The father of a Greenwich councillor accused of housing fraud said he transferred property to her because he was suffering from kidney disease – and did not tell her about it because the knowledge would “kill her”, a court heard today.
Tony Ashikodi said in an email to Greenwich’s head of legal, John Scarborough, that he wanted to hand two properties over to Tonia Ashkodi, a councillor for Glyndon ward, in case he became incapacitated.
His daughter, who was first elected for Labour in 2016 and sits on the council’s housing scrutiny panel, is alleged to have applied for and accepted council housing in Plumstead while owning three properties, two in Thamesmead and one in Charlton.
Tonia Ashkodi, 30, is charged with two counts of fraud by false representation in applications to Greenwich Council for housing in October 2008 and May 2012, which she denies. With Tony, 50, she is also charged with committing an act intended to pervert the course of justice in May 2018. Both daughter and father deny this charge.
Inner London Crown Court has already heard from the council’s chief executive, Debbie Warren, who told jurors that Tonia Ashikodi asked to meet her after being told by a fellow councillor, Averil Lekau, that the council conducted Land Registry checks on councillors’ property holdings. She was said to have told Warren that she was concerned because her father had only just transferred two properties to her.
The third day of evidence also heard that Scarborough, who is responsible for monitoring councillors’ declarations of interests, had been aware of an investigation into Cllr Ashikodi’s property holdings since April 2018 – the month before she approached Warren.
- Day 1: Greenwich councillor lied about owning homes, fraud trial told
- Day 2: Greenwich Council boss ‘sought to protect councillor from press’
‘Asked for letter from solicitor’
Under questioning from Robert Fitt, for the prosecution, Scarborough said that he met Cllr Ashikodi in a private office at Woolwich Town Hall on 17 May 2018, after being alerted to her property concerns by one of Warren’s staff.
“She said to me that she wanted to get some advice on the fact that her father had told her on that day that two weeks previously, two properties had been transferred into her name at HM Land Registry,” he said.
“She said she’d had a conversation with another councillor, Averil Lekau, who had told her that the council does property checks on councillors. She had met her father and repeated this conversation and he said to her that she needed to tell me about these two properties.”
Asked if she had given any indication why she had told her father about this conversation, Scarborough said: “Not specifically.”
“Before the meeting could go any further, there was a phone call – it was her father, who was at her solicitors. Debbie had said to her to get advice about the tax status around the fact these two properties had been transferred into her name.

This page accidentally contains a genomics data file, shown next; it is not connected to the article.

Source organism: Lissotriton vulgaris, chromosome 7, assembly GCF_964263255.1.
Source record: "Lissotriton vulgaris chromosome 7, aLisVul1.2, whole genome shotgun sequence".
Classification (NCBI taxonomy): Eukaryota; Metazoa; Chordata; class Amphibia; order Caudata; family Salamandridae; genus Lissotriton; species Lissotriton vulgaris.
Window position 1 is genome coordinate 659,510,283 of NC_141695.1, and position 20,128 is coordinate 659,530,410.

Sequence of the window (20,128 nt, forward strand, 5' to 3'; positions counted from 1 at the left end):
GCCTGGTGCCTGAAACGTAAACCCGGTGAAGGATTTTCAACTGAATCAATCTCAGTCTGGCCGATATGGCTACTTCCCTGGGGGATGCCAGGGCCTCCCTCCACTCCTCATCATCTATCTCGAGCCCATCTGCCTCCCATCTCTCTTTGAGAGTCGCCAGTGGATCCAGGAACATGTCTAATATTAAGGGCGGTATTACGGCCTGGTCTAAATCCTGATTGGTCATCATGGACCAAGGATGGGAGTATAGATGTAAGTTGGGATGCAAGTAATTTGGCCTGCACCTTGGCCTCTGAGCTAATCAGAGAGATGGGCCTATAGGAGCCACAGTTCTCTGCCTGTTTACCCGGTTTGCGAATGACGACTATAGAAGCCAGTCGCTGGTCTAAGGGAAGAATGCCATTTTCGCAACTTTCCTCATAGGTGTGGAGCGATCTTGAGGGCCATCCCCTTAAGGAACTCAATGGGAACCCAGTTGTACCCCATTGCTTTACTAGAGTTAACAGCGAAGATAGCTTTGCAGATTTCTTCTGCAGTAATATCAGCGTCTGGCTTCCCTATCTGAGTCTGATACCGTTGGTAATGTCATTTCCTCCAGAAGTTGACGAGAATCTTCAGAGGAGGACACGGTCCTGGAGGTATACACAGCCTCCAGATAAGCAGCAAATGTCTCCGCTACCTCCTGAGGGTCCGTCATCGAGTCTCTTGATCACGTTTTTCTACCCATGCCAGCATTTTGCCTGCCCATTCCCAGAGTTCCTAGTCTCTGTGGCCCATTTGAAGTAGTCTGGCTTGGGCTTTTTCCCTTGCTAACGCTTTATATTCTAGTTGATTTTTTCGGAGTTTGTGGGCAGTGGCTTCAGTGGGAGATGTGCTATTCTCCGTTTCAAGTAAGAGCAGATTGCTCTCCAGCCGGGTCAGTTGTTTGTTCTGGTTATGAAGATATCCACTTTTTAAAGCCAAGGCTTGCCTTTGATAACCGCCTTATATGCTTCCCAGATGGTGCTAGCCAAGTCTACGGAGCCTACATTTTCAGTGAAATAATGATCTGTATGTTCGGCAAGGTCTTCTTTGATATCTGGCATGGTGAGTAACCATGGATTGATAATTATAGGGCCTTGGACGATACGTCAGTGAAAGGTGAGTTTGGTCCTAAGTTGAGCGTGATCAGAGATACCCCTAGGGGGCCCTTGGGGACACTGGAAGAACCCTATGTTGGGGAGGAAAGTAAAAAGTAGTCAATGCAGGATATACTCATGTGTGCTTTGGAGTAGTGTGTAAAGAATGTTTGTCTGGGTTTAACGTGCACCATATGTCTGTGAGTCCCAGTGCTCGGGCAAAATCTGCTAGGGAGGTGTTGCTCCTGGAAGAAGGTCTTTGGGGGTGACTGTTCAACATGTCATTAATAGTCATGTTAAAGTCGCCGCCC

“She [Tonia] asked if helpful for solicitors to produce a document to explain the extent of her interest in these two properties. I said that would be very helpful. Because already, the circumstances seemed unusual – without her knowledge two properties had been transferred into her name – an explanation from a legal professional would be helpful.”
The defence has insisted that Ashikodi’s only interest in the properties was as a trustee – that she had no beneficial interest in them and so did not receive rent or pay bills.
‘I trust her so much’
Scarborough said that after Ashikodi had trouble explaining what was required to her father, he took the phone and spoke to him.
“I repeated the information that would be useful to see in the solicitors’ letter,” he told the jury. “That was the exact addresses of the properties, the exact extent of the interest, and the date on which those interests took effect. Mr Ashikodi agreed to ask the solicitor to provide that letter as soon as possible.”
Asked if there was any mention of a trust at this point, Scarborough said: “No. Because of his illness, he was in effect handing custody to his daughter, that was my understanding.”
After the phone call ended, Ashikodi “was very keen to know the impact of the properties being transferred into her name and her existing council tenancy”, he said.
“I said we would need to wait for the solicitors’ letter before I could comment on that.”
The following day, 18 May 2018, Scarborough found he had received two emails from Tony Ashikodi overnight with a number of documents, including Land Registry papers for homes in Epstein Road and Nickleby Close, both in Thamesmead, relating to his purchase of the properties in 1999. “There was nothing about the interest his daughter had in his properties in the attachments,” he said.